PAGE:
Industrial control will not come just by waiting for 5G, says Nokia
The telecoms community and the industrial space must engage more closely if they are to achieve the kind of heightened control and intelligence in factories and warehouses that 5G promises.
This was the thrust of a presentation from Nokia at Hannover Messe 2019, which suggested most high-bandwidth low-latency applications will be more easily served by technology. By contrast, the drive to equip industry with advanced control mechanisms, powered by private 5G networks, to bring order to industrial machines will take closer collaboration between the sectors, along with elements from traditional IT and newer digital markets.
Jane Rygaard, head of marketing for mobile networks at Nokia, took the stage at the 5G Arena in hall 16 at the Hannover event, where certain of the more industrial-minded members of the telecoms industry have set up shop for the week, to promote cross-sector collaboration, and warn against complacency.
Rygaard showed a variant of a slide Nokia has had in its presentations for a number of months, which maps certain industrial applications against their bandwidth and latency requirements (see below). You can draw a 45-degree line from the bottom-left corner to the top-right corner, she explained, and split the applications between those that will be catered for just by the evolution of 5G communications, and those that require more work.
“I am more of less saying that we will get everything top of line just by sitting and waiting – as the silicon gets better, and the technology evolves. Because bandwidth is increasing… But below that line is system control, which takes effort. It cannot be achieved just by waiting for technology to evolve.”
The telecoms industry has to work with industrial enterprises and domain specialists, as well as edge hardware providers hailing from the IT industry, and software and analytics teams from the digital world, to hash out a plan to serve these industrial use cases – which revolve around control, rather than ready advances in latency and bandwidth.
“We need to have conversations about system control – and not just about getting data, but about sending it the other way. A large part of it, when we talk about 5G, is about triangles – about more bandwidth, ultra low latency, massive amounts of ‘things’. But overall, in the end, it is about control,” said Rygaard.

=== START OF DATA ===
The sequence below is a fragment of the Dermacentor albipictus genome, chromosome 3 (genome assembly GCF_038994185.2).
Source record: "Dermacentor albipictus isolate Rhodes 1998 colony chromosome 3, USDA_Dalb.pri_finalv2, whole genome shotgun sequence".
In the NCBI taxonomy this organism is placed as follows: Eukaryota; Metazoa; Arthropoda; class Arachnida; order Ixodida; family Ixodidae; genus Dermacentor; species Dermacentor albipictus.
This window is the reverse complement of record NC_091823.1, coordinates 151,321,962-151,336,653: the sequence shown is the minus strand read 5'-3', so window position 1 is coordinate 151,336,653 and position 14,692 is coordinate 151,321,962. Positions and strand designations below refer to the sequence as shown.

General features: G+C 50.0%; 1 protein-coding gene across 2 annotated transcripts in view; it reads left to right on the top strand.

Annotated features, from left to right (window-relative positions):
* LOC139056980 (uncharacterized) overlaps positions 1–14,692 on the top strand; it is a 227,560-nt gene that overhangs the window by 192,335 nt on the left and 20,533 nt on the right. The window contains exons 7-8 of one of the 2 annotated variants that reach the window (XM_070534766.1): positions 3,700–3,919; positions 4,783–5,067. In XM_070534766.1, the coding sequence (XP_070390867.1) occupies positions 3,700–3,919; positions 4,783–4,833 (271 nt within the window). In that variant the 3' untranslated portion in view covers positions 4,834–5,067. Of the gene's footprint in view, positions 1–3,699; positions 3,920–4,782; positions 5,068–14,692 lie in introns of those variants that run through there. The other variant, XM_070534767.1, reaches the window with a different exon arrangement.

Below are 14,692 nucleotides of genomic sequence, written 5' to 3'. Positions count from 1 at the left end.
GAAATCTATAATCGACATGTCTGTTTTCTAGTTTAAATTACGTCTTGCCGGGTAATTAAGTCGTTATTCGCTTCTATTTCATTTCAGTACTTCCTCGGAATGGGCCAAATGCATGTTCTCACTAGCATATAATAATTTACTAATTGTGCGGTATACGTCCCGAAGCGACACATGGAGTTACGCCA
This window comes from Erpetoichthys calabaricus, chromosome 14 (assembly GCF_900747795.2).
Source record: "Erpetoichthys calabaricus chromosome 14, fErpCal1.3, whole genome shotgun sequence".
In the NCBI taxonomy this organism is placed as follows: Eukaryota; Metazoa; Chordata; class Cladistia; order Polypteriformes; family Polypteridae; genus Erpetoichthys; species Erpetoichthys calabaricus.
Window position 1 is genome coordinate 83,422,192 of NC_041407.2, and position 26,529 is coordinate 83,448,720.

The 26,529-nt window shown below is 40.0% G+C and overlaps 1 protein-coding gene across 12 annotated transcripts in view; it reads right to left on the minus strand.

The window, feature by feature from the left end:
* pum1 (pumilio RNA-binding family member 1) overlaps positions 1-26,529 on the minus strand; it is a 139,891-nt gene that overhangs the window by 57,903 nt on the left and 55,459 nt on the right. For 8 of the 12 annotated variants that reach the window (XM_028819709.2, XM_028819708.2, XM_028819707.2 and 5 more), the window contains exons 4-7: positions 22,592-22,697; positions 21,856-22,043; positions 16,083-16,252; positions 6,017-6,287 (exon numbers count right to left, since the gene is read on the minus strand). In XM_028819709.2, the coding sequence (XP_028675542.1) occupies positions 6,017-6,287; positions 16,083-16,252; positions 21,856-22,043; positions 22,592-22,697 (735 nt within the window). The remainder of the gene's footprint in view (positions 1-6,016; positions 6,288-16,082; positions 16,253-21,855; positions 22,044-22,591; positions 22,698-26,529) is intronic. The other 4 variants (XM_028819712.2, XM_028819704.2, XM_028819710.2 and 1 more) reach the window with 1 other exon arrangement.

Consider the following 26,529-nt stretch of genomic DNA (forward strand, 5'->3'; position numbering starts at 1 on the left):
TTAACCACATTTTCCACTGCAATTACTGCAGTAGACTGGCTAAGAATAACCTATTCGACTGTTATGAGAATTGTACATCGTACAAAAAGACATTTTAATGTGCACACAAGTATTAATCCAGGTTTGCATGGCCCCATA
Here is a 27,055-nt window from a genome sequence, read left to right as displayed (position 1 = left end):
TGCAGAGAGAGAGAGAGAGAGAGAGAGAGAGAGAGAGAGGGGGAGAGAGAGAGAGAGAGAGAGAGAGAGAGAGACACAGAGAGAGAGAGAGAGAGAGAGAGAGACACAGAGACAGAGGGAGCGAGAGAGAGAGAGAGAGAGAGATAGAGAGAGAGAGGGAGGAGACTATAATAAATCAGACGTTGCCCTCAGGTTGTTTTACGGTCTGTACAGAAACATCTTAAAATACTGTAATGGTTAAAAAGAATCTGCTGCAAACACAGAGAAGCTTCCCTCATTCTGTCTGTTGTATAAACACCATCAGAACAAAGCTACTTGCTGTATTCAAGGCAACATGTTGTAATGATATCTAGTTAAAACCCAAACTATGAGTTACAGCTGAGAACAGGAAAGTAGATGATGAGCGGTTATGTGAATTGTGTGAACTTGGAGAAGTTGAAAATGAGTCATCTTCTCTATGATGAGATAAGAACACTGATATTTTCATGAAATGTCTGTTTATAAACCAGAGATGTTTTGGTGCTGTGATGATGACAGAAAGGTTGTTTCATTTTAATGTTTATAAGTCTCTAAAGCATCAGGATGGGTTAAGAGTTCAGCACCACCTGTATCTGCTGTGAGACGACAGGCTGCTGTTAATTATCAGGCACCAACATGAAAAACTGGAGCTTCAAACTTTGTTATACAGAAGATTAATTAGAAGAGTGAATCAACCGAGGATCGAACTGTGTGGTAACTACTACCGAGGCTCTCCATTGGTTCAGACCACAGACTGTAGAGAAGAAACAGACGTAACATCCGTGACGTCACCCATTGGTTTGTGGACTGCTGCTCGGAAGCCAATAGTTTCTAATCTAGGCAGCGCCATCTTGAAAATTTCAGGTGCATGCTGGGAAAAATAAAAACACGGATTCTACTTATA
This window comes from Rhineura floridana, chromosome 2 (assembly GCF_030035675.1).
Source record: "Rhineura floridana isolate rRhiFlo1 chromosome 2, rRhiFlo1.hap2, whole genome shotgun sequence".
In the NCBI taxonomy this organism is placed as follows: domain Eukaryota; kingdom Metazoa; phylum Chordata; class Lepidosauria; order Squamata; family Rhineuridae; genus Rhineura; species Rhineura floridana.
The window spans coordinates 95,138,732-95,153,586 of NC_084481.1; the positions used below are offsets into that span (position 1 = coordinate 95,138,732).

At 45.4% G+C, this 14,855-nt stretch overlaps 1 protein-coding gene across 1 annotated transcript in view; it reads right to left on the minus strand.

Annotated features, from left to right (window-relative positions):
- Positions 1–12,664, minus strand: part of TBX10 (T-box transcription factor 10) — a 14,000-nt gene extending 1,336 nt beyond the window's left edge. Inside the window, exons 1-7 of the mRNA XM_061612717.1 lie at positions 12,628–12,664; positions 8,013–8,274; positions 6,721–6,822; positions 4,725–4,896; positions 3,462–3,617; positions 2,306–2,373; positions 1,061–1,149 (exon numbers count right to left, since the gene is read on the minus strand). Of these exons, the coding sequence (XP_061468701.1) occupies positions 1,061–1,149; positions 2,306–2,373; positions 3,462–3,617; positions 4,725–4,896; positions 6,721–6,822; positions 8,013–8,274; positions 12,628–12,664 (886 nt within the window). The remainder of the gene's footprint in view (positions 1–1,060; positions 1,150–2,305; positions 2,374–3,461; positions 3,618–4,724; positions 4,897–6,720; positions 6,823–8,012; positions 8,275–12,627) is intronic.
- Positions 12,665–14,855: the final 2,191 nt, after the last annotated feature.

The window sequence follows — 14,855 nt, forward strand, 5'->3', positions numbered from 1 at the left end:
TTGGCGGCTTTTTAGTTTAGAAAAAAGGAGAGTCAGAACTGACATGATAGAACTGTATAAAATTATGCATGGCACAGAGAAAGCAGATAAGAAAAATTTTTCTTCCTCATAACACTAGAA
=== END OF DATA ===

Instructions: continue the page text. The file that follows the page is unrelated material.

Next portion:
This is the difference with 5G, if the telecoms industry is, indeed, to reinvent itself with this new generation of technology. “2G, 3G, 4G – all of these have been technologies we developed first, to find out later what they would be used for,” she said.
“With 5G, we are getting specifications before the technology is here, and that is a massive step towards resolving that [bottom] corner. [Because] it’s not just about latency – if we are going to cut all the wires, we have to understand [why and how], and do it right.”
Another slide (see below) listed the network requirements of a number of industrial applications. Everything – including motion control, mobile robots, process monitoring – was set to 16x9s reliability. Cycle terms went from less than 2ms for motion control of packaging machines, to up to 100ms for video control of robots.
It showed also requirements for typical bandwidth, device numbers, and cell coverage.
Rygaard presented the industrial alliance Nokia and Qualcomm have convened for Hannover Messe 19, on show across 10 stands in the 5G Arena in hall 16 of the trade grounds, as an example of the kind of collaboration around 5G that is required to ensure the architectural design of new private networks in factories deliver on the promise of industrial change.
In factory settings, the synchronisation of robots on a production line cannot go out of whack, if production is to be properly optimised, she noted. She made a reference to human-machine interfaces and badly dubbed German movies, which she watched growing up in Denmark: the human brain will just flounder if time-sensitive networking is not written in, and clunky dubbing disrupts the lines.
“Control and automation are only as good as the connectivity you build them on,” she said. It goes the other way too, she implied; that the connectivity is only any good if it is designed from scratch to bring total control.
“All of this, from a 5G perspective, really calls for tighter collaboration, otherwise we get to a situation where the expectation does not match the reality. A big part of getting the technology right on the 5G side is with proofs and trials.”
She added: “We need to understand what the technology is to be used for, in a way that is very concrete – and at same time ensure the network does not go in as an afterthought.”